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Fresh pumpkin purée?

As part of a school event, I need to bake a big batch of pumpkin chocolate chip cookies or muffins. This time of year, I was wondering if I could buy fresh pumpkin purée at any of the local markets or pumpkin patches - anybody know of a good source? Thanks.

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  1. You may be better off buying a pumpkin and making it yourself.

    I buy the Cavendish (I think) canned pumpkin puree (for pies) and it's fine as far as I know. CI/ATK suggests cooking it a bit to take away the tinny taste.

    DT

    4 Replies
    1. re: Davwud

      Thanks Davwud - I'm already baking for about 175 people so I would really prefer a ready-made pumpkin puree. I love the idea of working with a local provider and fresh pumpkins, if such a thing exists.

      1. re: peppermint pate

        Buy canned. Dealing with a pile of pie pumpkins sufficicient to make that much puree puts a pretty low opportunity cost on your time. Just one of those things where a can opener truly is your best friend.

        1. re: Kagemusha

          There must be big tubs available commercially, maybe a bakery would sell you some. So you wouldn't have to wear out your BFF can opener ;)
          I appreciate your desire for fresh/local, it'll be interesting if anyone comes up with something.

      2. re: Davwud

        I've posted this elsewhere already, but if you start with a whole pumpkin, try to find a pie pumpkin - don't know about Ontario, but in Buffalo they're getting easier to find all the time - not just at the farmer's market but also in season in the grocery store (at least in Wegman's).

        They're the size of a bowling ball (or smaller), and almost as heavy. I read that they're bred to be thick-walled, less fibrous and sweet, as opposed to carving pumpkins bred to be thin-walled & fibrous.

        Split it in half longitudinally, clean out the seeds, coat the cut edge with oil spray, and bake cut-side down on a sheet pan at 350 until knife-tender, about 45 min.

        Cut each half in 3 - 4 longitudinal slices, to make it easy to trim off the skin, and try not to eat it all before it gets to your recipe!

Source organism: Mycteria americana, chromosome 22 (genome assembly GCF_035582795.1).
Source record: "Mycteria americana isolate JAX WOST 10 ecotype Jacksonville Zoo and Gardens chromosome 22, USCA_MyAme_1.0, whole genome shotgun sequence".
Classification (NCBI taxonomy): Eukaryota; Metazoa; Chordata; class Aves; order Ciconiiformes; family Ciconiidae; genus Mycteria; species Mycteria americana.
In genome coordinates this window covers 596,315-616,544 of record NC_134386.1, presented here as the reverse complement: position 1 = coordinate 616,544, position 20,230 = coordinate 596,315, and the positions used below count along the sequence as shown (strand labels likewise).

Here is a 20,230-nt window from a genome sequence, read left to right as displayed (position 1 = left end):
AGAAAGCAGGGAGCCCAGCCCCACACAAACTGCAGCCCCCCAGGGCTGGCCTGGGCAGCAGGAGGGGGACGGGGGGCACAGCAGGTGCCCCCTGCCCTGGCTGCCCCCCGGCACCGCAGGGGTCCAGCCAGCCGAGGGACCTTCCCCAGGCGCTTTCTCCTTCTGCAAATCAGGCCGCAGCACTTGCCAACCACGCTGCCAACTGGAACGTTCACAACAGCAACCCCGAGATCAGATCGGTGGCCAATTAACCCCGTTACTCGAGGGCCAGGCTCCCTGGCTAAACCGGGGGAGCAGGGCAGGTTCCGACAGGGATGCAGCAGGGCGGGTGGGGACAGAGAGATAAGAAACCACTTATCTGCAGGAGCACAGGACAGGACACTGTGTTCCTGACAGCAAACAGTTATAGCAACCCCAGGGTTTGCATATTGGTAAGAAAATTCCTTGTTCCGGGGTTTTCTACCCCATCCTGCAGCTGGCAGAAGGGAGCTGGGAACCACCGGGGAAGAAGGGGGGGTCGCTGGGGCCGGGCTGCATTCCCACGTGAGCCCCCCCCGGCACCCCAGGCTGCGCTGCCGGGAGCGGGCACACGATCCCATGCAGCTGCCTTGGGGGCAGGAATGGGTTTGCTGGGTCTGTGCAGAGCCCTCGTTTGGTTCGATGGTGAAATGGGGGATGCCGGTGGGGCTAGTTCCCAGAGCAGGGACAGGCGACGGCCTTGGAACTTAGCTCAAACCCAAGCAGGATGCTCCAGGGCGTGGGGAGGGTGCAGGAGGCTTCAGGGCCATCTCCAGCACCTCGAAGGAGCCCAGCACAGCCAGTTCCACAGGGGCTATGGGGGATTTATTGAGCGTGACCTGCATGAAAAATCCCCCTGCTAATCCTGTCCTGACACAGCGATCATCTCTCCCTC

3. Halloween fair? I have to do that too. I'm just excited to be able to bake something at home!

        1. Would you consider going to a large scale local food vegetable and fruit processor like E.D Smith? They used to have a processing plant out in the Niagara fruit region and they processed all the vegetables and fruits there for their food service line. I know waaay back when we had to do some charitable soup kitchen work, we'd use them to help get some fruit fillings for desserts.

          They have a pure pumpkin

          http://www.edsmith.com/web/edsmith.ns...

          I just wanted to add that it looks like their jam and pie filling facility is still in Ontario near Hamilton (Winona).

          1. Thanks for all the feedback. I went to the Brickworks this market and called a couple of pumpkin farmers but no luck. I briefly flirted with making my own, but after seeing recipes that recommended baking and then draining, plus the quantities I'd need to do along with everything else, I'll be lucky if I can find time to squeeze in the baking itself.

            So choosing to go with seasonal, rather than local and seasonal, I'm going to try using pumpkin puree. I'll keep my eyes open for the ED Smith Variety (have you tried it, Nevy?). I saw that Cooks Illustrated did a taste test with pumpkin purees a number of years back and actually chose Libby's as the best (though ED Smith wasn't in the mix). Anyway, wish me luck! Thanks.

            4 Replies
            1. re: peppermint pate

              ED Smith is available at both Metro & Loblaws. On sale it's either $3.99 or $3.49/tin. I've used it for pumpkin pies and i've been told it's quite good (I've baked for others, pumpkin is a vegetable, not meant for dessert! :o) )

              I imagine it's available at all other grocery stores in the GTA as well. Make sure to check the can - they have both pie filling and pure pumpkin.

              1. re: peppermint pate

                ED Smith's pumpkin puree was on food factory. I'll see if I can find a link. It was neat!

                1. re: peppermint pate

                  I actually like the ED Smith Pure Pumpkin Puree. I've used it a few times when I was helping in the soup kitchen. As for my personal use, I normally use a small amount and I just bake and then puree 2 medium sized kabocha squashes. It's honestly the best thing to use for desserts... it's dried than most pumpkins and it's sweeter too. Very lovely smooth texture as well.

                  1. re: peppermint pate

                    Made pumpkin pie with the pumpkin puree from ED Smith and it was fantastic. I have a half can left which I froze and will be using it to make oatmeal cookies since the puree was such a hit.

                  2. Thanks to all who responded - used the ED Smith pumpkin puree and the cookies were a huge success!